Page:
Last December, ABC News President David Westin threw a champagne cocktail party at the division’s executive offices, to celebrate the work of his star investigative reporter, Brian Ross.
Mr. Westin had good reason to toast Mr. Ross. Over the past few years, the network’s chief investigative correspondent has produced widely praised reports on topics ranging from secret C.I.A. prisons, campaign-finance reform, and Congressman Mark Foley’s lewd instant messaging. In the process, he has established himself as one of the preeminent enterprise journalists in TV news.
But in interviews with NYTV, several of Mr. Ross’ former competitors painted a picture of a reporter who, while capable of breaking big stories, also has a tendency to overplay smaller ones.
Jim Stewart, who recently retired as CBS News’ longtime Washington-based correspondent, expressed reservations about some of Mr. Ross’ work, in particular questioning the accuracy of some of Mr. Ross’ stories on the ABC investigative team’s Web site, The Blotter.
“Were they wrong some of the time? Yes,” said Mr. Stewart “I’d rather be right than be first.” (Mr. Stewart did not identify specific stories by Mr. Ross that failed to hold up.)
Mr. Ross has racked up myriad investigative awards during his career, including a George Polk Award for his 2005 work on the C.I.A. prisons and a shared 2007 Emmy for the Foley story. And in an interview Tuesday, he defended his record to NYTV. Mr. Ross noted that everything that appeared on The Blotter or on air was carefully vetted ahead of time by a team of ABC lawyers and standards czars. “Because of them, I sleep well at night,” he said. “Nothing is ever put out until they are satisfied with it.”
Mr. Stewart, for his part, added that he held Mr. Ross in high regard as a competitor, and said that over the years, Mr. Ross had beaten him on numerous stories. He attributed the problem in part to cable news and the rise of the Internet, which he said had ratcheted up pressure on investigative reporters to pull the trigger faster. “Brian pulls the trigger faster than most,” he said.
A former ABC News staffer, who is not currently a competitor of Mr. Ross’, told NYTV that there was pressure from ABC News execs to create page hits for The Blotter. “The pressure for Blotter reporting is intense,” said the former staffer, “to the point that Brian or his senior producer will sometimes keep information off the D.L.—internal e-mail distribution lists—so that it can be reported first on the Blotter.” Doing so, the source suggested, allowed Mr. Ross to plant his flag on certain stories before internal competitors could raise questions.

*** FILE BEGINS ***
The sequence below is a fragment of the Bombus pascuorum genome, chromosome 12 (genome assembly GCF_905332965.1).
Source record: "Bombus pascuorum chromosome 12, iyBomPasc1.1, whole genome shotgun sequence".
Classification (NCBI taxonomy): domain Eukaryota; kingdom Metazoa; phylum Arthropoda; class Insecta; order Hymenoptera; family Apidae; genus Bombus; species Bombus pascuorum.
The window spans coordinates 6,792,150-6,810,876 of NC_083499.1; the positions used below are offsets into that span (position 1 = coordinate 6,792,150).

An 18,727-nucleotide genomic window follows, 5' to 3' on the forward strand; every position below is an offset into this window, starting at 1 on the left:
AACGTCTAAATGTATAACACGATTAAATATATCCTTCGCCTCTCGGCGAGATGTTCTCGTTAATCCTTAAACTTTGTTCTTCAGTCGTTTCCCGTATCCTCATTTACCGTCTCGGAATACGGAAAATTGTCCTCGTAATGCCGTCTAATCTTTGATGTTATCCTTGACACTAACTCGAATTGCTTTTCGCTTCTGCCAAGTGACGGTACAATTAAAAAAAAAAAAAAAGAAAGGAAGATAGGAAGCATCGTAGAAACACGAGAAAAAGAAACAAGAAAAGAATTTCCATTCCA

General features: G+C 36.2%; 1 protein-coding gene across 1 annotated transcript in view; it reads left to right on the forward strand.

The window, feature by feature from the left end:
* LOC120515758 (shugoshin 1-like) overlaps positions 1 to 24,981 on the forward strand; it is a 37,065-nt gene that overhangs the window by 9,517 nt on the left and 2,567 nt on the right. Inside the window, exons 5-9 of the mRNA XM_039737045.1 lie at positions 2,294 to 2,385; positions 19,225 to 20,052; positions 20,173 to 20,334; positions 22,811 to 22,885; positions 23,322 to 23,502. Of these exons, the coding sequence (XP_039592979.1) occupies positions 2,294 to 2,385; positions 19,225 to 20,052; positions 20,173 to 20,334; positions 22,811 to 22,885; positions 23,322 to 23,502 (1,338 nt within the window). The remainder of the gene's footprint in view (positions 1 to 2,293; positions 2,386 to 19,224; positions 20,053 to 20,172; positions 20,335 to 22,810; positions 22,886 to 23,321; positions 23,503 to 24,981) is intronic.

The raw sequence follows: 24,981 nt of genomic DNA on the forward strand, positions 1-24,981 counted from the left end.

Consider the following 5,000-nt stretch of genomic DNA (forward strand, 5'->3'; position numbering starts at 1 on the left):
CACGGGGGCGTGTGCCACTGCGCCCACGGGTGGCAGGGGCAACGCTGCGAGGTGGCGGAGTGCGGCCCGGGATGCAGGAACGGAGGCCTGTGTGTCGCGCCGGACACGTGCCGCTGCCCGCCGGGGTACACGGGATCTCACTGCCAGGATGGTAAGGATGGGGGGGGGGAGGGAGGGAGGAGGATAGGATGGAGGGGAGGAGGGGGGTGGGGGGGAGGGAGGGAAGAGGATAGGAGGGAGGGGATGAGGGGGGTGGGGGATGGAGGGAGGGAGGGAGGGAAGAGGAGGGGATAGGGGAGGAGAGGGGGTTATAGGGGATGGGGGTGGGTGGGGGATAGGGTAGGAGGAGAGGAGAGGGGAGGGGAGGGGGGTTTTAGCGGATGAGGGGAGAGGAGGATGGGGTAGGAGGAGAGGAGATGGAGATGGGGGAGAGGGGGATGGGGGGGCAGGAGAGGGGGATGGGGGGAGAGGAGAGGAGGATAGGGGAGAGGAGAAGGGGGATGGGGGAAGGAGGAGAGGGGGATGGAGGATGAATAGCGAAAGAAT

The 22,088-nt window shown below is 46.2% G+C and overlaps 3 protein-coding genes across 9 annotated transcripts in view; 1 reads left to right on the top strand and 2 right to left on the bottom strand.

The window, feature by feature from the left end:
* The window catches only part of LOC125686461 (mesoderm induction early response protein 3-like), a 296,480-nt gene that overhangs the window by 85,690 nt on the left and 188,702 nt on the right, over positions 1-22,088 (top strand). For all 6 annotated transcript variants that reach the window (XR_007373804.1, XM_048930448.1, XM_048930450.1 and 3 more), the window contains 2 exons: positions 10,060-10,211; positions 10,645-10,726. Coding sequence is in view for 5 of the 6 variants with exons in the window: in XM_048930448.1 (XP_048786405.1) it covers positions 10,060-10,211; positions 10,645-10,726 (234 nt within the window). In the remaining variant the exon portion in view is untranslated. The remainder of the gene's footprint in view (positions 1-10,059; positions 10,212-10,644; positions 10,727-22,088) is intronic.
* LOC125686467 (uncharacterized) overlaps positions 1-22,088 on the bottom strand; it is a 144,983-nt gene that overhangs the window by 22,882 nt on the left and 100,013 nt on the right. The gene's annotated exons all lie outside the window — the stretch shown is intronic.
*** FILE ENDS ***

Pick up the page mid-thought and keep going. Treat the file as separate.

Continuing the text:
Mr. Ross acknowledged to NYTV that he was wary of putting his team’s investigative stories on internal ABC distribution lists—some of which go out to hundreds of people. But he said it wasn’t because of territoriality, but rather because of the sensitive nature of investigative reporting.
“When you put it on there, you’re essentially publishing it,” he said. “I really do stress that the investigative unit should not be putting out material in drips and drabs. When we have it, we have it. I’m different that way. … There are people who will write on there things like, ‘So and so has told me this, but it’s off the record.’ I can’t write that and have it go to 300 people.”
Still, a former producer at a competing show described Mr. Ross to NYTV as a good investigative reporter whose “exclusives” occasionally seemed to fall flat—often by the end of the segment.
“We were extremely careful whenever we saw a Brian Ross piece,” said the former producer. “He does some great work. But there were a lot of times that the pieces yelled one thing and seemed to suggest a crisis, and then he would dial it back almost entirely at the end of the piece by saying something like, ‘It’s important to know that the F.B.I. doesn’t take this threat seriously. And there’s no reason for concern.’” The former producer pointed to stories by Mr. Ross on the anthrax attacks and on Dennis Hastert’s role in the Jack Abramoff scandal, both of which received prominent play by ABC, but subsequently failed to ignite.
Similar concerns were aired in Washington Post reporter Howard Kurtz’s book, Reality Show: Inside the Last Great Television News War, published in October. A number of passages described Mr. Ross’ competitors trying to follow up on his scoops, failing to do so, and accusing him of overreaching. In one example, Mr. Kurtz described a report by Mr. Ross, which appeared during the 2006 N.C.A.A. basketball tournament, that suicide bombers might be planning an imminent attack on a U.S. sports arena. At the end of the segment, Mr. Ross noted that federal officials “do not believe any imminent threat exists.” Afterward, Mr. Kurtz wrote, a team of CBS reporters were asked to follow up on the tip, and found nothing worth reporting. Ditto at NBC, where NBC Nightly News host Brian Williams, in Mr. Kurtz’s words, “saw it as a classic scare ’em piece of the kind that Brian Ross was doing too often.”
Speaking to NYTV, Mr. Ross defended himself on this charge too. “Maybe if Brian Williams knew all that I knew, and I was able to explain it to him like I’m able to explain it to Charlie Gibson, maybe he’d make a different decision,” he said.
“[Mr. Williams] didn’t think that the Foley story was worth leading with when we broke that,” Mr. Ross continued. “Everyone has different judgments. I don’t think we all have to be the same.
“I’ve seen investigative units come and go at various operations, and the ones that don’t work are the ones that spend two years and a million dollars on some project that falls apart, that doesn’t work,” Mr. Ross added. “And the ones that get it wrong, that doesn’t work. We’re trying to be productive—and productive in an area, online, that’s important for the future of our company.”
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